Rush hour, Thursday afternoon found me standing on the Toronto subway heading south toward King Station holding a large cheese platter. I was on my way to the launch of Wayworn Wooden Floors, a first collection of poetry by novelist Mark Lavorato. We had divvied up the duties beforehand: Mark was drinks; I was food. Having decided on a cheese platter and some grapes, I was now feebly trying to balance my load as the subway rushed southward, carrying me and hundreds of Toronto commuters to our final destinations.
That is perhaps one thing you wouldn’t expect from a cheese platter: it is incredibly heavy. It probably didn’t help that I was already laden with materials for the launch. I was carrying three bags, draped over my shoulders and arms: bookmarks and review copies; platters, napkins, and toothpicks; and two large bunches of grapes.
Upon exiting the subway I had a short walk down Victoria Street to Front, where I would find Nicholas Hoare Books at number 45. Of course, Thursday was also the peak of the record-breaking heat wave we had last week, so about halfway to Nicholas Hoare I very nearly considered giving up. Under the strain of the cheese and the heat, the promise of poetry seemed much less alluring than it had before. But I persevered. That is perhaps one of the greatest attributes of a publishing intern: perseverance, even against the burdens of a cheese platter and extreme heat.
When I arrived at the delightful bookshop at 45 Front Street East, Mark Lavorato had beaten me there. Both of us were overheated and out of breath from the walk to the shop, but happy to finally be meeting, we shook hands.
We were assisted in our setup for the launch by the lovely staff of Nicholas Hoare Books. One of the employees, Carolyn, introduced herself to us and directed us to the kitchen in the back where we could chill our drinks and stash our bags. She helped us to setup chairs for our guests and provided some lovely conversation, too. When Mark asked how business was in the bookselling industry, Carolyn wittily remarked, “The doors are open and the air conditioning is on.”
And thank goodness that it was. As guests began to arrive and mingle, I was certainly glad for the cool air and comfortable atmosphere of Nicholas Hoare Books. Speaking with Carolyn, we discussed the merits of an independent bookstore like Nicholas Hoare. “I liked your poems,” she told Mark. “Good!” I said. “Tell everyone you know!” Carolyn smiled and said that she would. At Nicholas Hoare, she told us, the staff make recommendations to the customers. When a customer returns after reading a book that was suggested to them, they tell the employees what they thought of it. The staff can then recommend another book, and another. And isn’t this how buying books is meant to be? Books are a personal medium, and the experience of choosing and reading books should be personal as well.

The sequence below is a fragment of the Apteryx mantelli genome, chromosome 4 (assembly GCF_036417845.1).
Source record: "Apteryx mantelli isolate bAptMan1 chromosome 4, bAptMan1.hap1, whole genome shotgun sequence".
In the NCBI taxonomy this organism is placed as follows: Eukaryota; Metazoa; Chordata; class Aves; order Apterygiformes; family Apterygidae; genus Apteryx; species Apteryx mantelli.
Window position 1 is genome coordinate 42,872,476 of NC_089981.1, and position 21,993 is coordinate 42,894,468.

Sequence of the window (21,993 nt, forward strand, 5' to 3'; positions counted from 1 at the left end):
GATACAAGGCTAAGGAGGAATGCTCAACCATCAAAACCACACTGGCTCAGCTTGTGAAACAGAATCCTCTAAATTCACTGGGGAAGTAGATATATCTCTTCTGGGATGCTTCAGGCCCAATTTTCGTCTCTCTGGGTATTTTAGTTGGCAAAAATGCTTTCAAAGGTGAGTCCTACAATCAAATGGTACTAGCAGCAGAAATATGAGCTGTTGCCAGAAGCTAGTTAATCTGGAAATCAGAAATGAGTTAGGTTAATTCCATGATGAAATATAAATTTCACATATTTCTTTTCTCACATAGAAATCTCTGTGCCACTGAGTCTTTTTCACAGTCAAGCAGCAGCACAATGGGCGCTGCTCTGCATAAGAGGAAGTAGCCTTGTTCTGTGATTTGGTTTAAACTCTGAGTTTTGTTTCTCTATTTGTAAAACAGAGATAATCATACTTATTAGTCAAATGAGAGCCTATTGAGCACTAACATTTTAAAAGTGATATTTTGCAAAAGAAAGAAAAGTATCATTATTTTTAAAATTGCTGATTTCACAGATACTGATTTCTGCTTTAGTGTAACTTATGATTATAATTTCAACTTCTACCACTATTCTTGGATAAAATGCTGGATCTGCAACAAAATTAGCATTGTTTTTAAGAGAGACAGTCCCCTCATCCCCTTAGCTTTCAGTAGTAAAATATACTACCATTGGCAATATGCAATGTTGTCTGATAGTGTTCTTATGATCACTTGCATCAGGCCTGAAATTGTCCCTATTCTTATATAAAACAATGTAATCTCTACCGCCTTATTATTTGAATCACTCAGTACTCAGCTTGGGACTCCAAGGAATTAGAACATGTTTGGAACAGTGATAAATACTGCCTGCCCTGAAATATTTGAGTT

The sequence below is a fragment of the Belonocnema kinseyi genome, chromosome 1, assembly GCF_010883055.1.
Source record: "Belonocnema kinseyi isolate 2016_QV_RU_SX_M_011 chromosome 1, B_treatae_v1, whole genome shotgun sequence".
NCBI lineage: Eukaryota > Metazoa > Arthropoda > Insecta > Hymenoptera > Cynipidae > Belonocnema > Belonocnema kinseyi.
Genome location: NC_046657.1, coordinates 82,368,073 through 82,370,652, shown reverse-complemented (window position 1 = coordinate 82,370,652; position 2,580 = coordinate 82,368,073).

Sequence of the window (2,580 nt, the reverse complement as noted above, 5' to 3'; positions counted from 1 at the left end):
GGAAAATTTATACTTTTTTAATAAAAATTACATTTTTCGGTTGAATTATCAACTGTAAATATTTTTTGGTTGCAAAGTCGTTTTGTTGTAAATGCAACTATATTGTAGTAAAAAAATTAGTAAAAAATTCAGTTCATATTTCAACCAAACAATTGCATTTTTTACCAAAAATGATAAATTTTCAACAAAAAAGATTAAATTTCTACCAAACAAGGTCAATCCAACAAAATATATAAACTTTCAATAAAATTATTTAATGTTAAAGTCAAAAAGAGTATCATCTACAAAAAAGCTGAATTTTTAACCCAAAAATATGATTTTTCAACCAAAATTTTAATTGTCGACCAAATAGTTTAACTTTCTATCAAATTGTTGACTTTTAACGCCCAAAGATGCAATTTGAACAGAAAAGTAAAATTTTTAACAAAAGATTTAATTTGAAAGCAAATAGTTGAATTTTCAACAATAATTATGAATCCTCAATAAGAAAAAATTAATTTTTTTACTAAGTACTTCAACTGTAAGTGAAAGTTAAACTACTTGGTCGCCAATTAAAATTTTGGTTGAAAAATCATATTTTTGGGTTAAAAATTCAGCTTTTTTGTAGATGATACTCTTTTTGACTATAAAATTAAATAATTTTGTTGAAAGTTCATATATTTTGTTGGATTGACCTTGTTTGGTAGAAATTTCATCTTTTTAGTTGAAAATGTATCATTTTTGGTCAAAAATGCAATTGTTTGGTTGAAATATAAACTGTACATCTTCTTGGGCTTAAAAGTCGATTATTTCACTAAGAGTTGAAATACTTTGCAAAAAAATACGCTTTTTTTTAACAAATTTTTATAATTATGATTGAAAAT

As we mingled among the high, wooden bookcases of Nicholas Hoare eating cheese and grapes, it began to get dark outside. We made our way to the comfortable chairs gathered around the fireplace just as the incredible heat outside broke and thunder began to rumble. The first poem Mark read, “Sierra de Chuacús,” was punctuated by ominous grumbles of thunder outside. Even so, it was comforting to be inside as the storm began, settling into the lovely comfortable couches with friends and a little bit of poetry.
Mark’s reading was light and enlightening. Allowing time for questions in between and after the poems, the audience was able to get behind the scenes of Mark’s collection. Carolyn asked about the tree imagery that comes up several times in Mark’s poetry. Mark explained that to him, the tree was an incredible source of seemingly eternal strength and power. It is amazing, he said, that a tree can shoot up from just a tiny seed. And trees only continue to gather energy and grow. In “Unearthing Another Temple,” Mark describes a tree prying open an abandoned room:
of the room has been pried open
by the rippling muscle of a tree root,
having wormed its way in from the ceiling.
Even though it seems logical to assume that everything goes to cold, that everything in this life is slowly slowing down, trees are an exception. Trees, Mark explained, are ever expanding. The image of a tree thriving and reclaiming an abandoned human space is a powerful one for him.
Even so, some things inevitably must go to cold. As the reading wound down, we all clapped and congratulated Mark on the publication of his first collection of poems. Standing and spreading out again, guests munched on grapes as Mark signed a copies of his book. At the end of the night we dashed through the rain to a pub down the street, where we settled into new conversations and discoveries over some of Toronto’s finest beers.
Thank you to everyone who came out to join us Thursday night. A special thank you to Evan Munday of Coach House Books, who provided invaluable insight on publicizing the event. We were also especially pleased when he made an appearance at the launch—even with the awful weather! A special personal thank you to Joanna, a very good friend, who travelled a very great distance, to be at the launch.
Until next time … Porcupette out!